Anna Reeves, Ace Centre

Anna Reeves (centre right) pictured with Inclusive Technology’s founders: Trish Hornsey, Martin Littler and Roger Bates.

And our first Scholar is … Anna Reeves

23 November, 2019

In January Anna will be jetting across the Atlantic to attend the World’s leading Assistive Technology (AT) Conference. Anna will be attending both the two-day pre-Conference and the four-day full Conference of the Assistive Technology Industry Association (ATIA) as our guest, in Orlando, Florida.

We don’t expect Anna to visit every one of the 120 AT developers and publishers or attend all of the 350 seminars, workshops & presentations at the Conference. But she will certainly have the pick of the latest approaches and resources from around the globe – particularly in AAC.

On her return Anna will visit the Palace of Westminster to address the All-Party Parliamentary Group for Assistive Technology. We have also lined up a presentation organised by Communication Matters and another organised by the British Assistive Technology Association (BATA). We hope our first scholar will address many more events, disseminating what they have observed at ATIA.


Anna Reeves led ACE Centre North from 1997. Back then the Centre then provided support for children and young people with complex communications difficulties in the North. In the twenty-two years since Anna has developed the Centre’s role and its reach it has become a national focus for those supporting Augmentative and Alternative Communication.

Back in 1997 the ACE Centre had already lost most of its government funding (it had been set up by the DfE in 1983) and the remaining municipal funding was limited and committed to local service delivery.

From 1999 to 2002 ACE Centre North was heavily involved in writing, publishing and presenting the NOF/ICT training materials to 7,000 Special School teachers. The programme was highly acclaimed and was delivered from Cornwall and the Channel Islands up to the Shetlands. Clearly some new form of organisational funding was due and in 2001 Anna established ACE Centre North as a charitable company transferring the assets and TUPE employee obligations from Oldham MBC.

In 2002 Anna contributed to the design and implementation of the DfE funded Communication Aids Project (CAP) which provided assessment, equipment and initial training to 6,000 school aged children. This work continued until 2006 when local authorities were intended to take this task on. In 2006 Anna pioneered local authority, PCT, and special school service level agreements.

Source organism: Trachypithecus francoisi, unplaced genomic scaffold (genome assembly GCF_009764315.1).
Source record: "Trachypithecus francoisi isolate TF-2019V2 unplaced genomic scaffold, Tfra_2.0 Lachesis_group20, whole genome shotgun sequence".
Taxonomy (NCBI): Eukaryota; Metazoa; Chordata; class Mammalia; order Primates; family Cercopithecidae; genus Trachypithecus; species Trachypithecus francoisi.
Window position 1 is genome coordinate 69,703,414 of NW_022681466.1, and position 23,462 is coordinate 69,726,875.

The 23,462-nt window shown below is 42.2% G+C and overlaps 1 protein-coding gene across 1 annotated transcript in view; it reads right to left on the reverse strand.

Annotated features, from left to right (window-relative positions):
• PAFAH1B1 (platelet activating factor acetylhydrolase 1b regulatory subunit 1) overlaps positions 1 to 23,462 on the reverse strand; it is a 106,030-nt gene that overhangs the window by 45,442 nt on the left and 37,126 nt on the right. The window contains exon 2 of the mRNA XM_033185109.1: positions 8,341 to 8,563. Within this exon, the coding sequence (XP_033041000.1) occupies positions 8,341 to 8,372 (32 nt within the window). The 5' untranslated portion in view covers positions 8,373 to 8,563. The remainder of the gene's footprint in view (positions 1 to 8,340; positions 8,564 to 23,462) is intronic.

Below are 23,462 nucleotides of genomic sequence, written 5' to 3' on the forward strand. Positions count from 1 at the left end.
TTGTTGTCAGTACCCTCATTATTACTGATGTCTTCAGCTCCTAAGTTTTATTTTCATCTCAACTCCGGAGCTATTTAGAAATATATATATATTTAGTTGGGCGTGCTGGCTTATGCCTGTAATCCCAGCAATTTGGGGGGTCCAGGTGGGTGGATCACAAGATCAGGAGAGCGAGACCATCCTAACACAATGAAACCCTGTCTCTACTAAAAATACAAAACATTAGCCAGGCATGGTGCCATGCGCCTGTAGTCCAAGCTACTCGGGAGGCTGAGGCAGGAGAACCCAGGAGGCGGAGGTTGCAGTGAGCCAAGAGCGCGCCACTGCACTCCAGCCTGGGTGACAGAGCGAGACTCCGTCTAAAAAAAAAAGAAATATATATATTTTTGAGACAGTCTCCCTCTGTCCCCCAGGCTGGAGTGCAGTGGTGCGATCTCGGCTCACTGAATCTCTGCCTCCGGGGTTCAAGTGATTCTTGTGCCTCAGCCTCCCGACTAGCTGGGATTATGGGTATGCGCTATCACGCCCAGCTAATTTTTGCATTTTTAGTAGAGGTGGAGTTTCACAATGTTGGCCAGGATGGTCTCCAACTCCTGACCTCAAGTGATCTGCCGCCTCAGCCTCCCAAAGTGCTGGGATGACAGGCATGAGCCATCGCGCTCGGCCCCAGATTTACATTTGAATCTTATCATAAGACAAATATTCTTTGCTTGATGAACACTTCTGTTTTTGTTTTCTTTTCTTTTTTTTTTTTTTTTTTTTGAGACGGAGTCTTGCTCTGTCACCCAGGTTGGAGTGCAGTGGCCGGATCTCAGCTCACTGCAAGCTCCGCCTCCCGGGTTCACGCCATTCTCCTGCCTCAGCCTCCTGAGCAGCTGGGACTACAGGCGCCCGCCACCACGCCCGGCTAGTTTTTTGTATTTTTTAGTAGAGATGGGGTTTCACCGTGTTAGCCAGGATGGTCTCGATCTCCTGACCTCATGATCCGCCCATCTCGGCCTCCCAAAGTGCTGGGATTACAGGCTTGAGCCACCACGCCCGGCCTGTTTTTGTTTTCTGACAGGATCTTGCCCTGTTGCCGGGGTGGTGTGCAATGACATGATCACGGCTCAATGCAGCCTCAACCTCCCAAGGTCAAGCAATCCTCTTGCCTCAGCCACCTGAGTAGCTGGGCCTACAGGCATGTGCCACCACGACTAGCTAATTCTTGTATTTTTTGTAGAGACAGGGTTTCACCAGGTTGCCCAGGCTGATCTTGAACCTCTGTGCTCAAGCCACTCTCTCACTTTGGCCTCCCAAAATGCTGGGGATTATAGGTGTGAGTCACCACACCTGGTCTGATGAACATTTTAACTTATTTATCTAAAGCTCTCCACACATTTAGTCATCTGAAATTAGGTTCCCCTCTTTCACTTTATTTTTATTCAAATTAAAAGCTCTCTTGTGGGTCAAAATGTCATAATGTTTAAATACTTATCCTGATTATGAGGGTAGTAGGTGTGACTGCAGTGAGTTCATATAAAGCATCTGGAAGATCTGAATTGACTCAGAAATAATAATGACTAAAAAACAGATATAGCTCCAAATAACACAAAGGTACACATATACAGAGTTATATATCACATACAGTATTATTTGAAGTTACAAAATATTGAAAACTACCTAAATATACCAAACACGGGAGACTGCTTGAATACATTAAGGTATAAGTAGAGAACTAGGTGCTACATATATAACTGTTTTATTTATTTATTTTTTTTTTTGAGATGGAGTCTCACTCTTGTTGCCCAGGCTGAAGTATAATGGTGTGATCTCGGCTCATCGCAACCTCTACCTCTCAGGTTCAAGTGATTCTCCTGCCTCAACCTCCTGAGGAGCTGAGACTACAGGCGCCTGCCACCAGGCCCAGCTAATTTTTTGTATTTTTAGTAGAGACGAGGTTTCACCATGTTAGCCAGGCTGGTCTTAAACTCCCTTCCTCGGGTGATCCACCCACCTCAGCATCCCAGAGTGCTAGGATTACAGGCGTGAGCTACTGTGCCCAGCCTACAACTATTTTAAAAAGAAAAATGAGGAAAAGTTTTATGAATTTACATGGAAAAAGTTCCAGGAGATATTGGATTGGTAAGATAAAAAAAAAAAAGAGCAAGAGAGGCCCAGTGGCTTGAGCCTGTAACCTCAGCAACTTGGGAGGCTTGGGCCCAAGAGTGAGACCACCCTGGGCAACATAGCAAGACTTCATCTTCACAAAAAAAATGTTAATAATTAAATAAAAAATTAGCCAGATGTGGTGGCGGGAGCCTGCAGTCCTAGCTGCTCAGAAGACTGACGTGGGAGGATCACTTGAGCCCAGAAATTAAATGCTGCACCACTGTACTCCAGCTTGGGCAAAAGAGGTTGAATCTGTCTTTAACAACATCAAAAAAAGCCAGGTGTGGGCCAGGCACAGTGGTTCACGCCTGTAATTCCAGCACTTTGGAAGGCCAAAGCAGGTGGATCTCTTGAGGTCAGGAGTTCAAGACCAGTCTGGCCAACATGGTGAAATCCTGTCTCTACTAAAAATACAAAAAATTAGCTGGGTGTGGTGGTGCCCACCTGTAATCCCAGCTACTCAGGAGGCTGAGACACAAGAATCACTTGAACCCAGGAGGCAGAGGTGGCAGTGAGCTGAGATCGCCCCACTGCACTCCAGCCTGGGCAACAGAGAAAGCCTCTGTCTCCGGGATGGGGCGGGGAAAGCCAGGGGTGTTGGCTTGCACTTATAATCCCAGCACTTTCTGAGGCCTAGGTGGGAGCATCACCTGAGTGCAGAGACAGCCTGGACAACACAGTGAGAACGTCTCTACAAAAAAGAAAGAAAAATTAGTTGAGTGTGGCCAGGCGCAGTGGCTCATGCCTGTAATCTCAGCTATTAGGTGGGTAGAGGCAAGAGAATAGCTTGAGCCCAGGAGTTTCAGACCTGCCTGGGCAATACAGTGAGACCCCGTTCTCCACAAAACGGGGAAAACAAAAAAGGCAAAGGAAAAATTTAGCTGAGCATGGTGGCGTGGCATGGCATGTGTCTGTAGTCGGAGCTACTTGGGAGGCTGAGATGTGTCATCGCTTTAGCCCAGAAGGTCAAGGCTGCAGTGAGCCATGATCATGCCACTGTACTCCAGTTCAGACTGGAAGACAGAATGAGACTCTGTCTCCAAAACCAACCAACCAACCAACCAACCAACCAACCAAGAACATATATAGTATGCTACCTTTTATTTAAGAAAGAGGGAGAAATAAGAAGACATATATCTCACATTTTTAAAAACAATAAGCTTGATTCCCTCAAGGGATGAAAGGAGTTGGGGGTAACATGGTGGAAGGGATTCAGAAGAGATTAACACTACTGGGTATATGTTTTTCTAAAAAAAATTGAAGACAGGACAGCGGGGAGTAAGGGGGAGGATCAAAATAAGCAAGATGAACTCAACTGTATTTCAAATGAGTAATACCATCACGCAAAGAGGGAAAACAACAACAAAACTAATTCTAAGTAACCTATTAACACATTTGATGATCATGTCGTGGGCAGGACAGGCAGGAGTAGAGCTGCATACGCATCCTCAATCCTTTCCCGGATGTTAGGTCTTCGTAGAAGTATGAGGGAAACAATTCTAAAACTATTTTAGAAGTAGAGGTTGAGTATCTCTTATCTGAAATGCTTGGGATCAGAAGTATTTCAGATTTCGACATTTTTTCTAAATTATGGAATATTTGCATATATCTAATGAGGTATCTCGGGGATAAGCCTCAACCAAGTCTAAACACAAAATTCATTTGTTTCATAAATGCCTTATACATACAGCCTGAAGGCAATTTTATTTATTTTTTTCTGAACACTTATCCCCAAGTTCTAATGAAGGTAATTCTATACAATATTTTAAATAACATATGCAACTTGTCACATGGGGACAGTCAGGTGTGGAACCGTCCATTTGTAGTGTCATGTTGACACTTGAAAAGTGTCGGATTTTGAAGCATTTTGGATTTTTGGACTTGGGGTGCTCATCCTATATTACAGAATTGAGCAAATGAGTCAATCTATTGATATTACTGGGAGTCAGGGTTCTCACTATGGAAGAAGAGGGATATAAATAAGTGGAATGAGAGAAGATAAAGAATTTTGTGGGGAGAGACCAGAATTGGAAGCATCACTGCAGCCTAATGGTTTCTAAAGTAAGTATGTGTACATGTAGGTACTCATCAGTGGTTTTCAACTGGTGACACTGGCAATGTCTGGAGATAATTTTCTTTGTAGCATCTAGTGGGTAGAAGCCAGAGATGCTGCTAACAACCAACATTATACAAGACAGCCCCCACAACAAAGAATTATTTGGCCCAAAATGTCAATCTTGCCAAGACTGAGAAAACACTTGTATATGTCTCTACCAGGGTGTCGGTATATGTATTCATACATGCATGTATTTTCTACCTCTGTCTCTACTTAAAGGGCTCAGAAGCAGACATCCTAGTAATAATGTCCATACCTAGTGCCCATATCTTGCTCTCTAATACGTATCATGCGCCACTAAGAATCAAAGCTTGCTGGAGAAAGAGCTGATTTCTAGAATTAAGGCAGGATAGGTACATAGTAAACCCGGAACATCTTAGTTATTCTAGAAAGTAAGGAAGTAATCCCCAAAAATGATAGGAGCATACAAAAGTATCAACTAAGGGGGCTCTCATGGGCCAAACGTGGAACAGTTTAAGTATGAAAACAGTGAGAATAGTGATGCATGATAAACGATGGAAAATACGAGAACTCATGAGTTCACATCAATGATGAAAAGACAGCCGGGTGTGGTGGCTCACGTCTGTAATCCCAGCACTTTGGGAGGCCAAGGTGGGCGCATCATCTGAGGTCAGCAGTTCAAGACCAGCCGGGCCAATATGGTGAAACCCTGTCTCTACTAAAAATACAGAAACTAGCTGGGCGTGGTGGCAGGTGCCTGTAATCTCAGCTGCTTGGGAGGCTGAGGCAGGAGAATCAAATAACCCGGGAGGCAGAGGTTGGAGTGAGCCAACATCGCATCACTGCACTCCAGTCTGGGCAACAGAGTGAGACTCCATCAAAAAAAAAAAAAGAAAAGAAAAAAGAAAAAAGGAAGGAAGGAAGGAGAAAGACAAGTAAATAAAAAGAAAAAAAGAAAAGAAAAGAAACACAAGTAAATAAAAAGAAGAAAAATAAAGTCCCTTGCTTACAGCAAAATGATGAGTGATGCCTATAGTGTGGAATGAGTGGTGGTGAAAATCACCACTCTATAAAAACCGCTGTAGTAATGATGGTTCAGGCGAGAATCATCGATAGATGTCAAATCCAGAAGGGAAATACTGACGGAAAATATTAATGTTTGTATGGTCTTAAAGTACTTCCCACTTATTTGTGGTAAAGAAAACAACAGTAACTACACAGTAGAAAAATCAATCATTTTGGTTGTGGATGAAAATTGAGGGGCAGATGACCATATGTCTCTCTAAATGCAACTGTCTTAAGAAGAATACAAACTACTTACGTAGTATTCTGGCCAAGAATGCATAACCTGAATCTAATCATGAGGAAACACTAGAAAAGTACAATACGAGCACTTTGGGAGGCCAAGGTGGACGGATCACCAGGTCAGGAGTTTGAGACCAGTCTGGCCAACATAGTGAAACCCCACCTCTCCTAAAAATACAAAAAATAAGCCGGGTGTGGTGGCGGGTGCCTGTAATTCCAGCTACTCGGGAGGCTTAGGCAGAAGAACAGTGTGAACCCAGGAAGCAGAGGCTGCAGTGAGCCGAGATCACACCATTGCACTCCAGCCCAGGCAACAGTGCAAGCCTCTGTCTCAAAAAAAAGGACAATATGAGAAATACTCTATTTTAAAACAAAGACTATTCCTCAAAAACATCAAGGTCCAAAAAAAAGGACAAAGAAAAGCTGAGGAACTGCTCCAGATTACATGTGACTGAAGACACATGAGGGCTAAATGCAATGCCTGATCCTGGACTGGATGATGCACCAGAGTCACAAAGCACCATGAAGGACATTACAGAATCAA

Following various applications for funding and delivery of AAC services in which Anna was involved, Anna contributed to the Bercow Review of Augmentative and Alternative Communication for Children and Young People. This resulted in the influential Bercow Report: https://dera.ioe.ac.uk/8405/7/7771-dcsf-bercow_Redacted.pdf.

From 2009 to 2013, while still leading the ACE Centre, Anna became the National AAC Coordinator supporting the Communication Champion, Jean Gross CBE, in developing the new model of AAC commissioning for the Government.

From 1983 to 2012 there had been two ACE Centres, one in Oxford and one in Oldham. In 2012 they merged under Anna’s leadership and became a national charity headquartered in Oldham.

In 2014 the new national ACE Centre won NHS Contract to deliver Specialised AAC Services in the North West, and in Wessex and Thames Valley. Anna was now delivering AAC services, now to people of all ages, to a fifth of English NHS regions, under a system she had herself been deeply involved in devising.

With encouragement from the chairman of the ACE Centre Trust, Phil Woolas, Anna engineered the set-up of the All-Party Parliamentary Group for Assistive Technology (APPGAT). Since 2017 this APPG has been successful in raising the profile of assistive technology with Parliamentarians and official from Government departments from Education & Health to Employment.

Anna has presented to International Conferences in the Republic of Ireland, the USA, Brazil, Germany, Singapore and Malaysia. She has been Trustee of key AAC charities including Communication Matters and Chatting Independently. Since 2013 she has been a Deputy Lieutenant of Greater Manchester assisting the Lord Lieutenant in representing the monarch in Manchester.

In 2019 Anna won the Jamie Munro Inspiration Award presented at the AAC National Awards and became the first British Assistive Technology Scholar.

We are delighted to welcome, as first Scholar, someone who has changed the lives of so many people.

Martin Littler 2019

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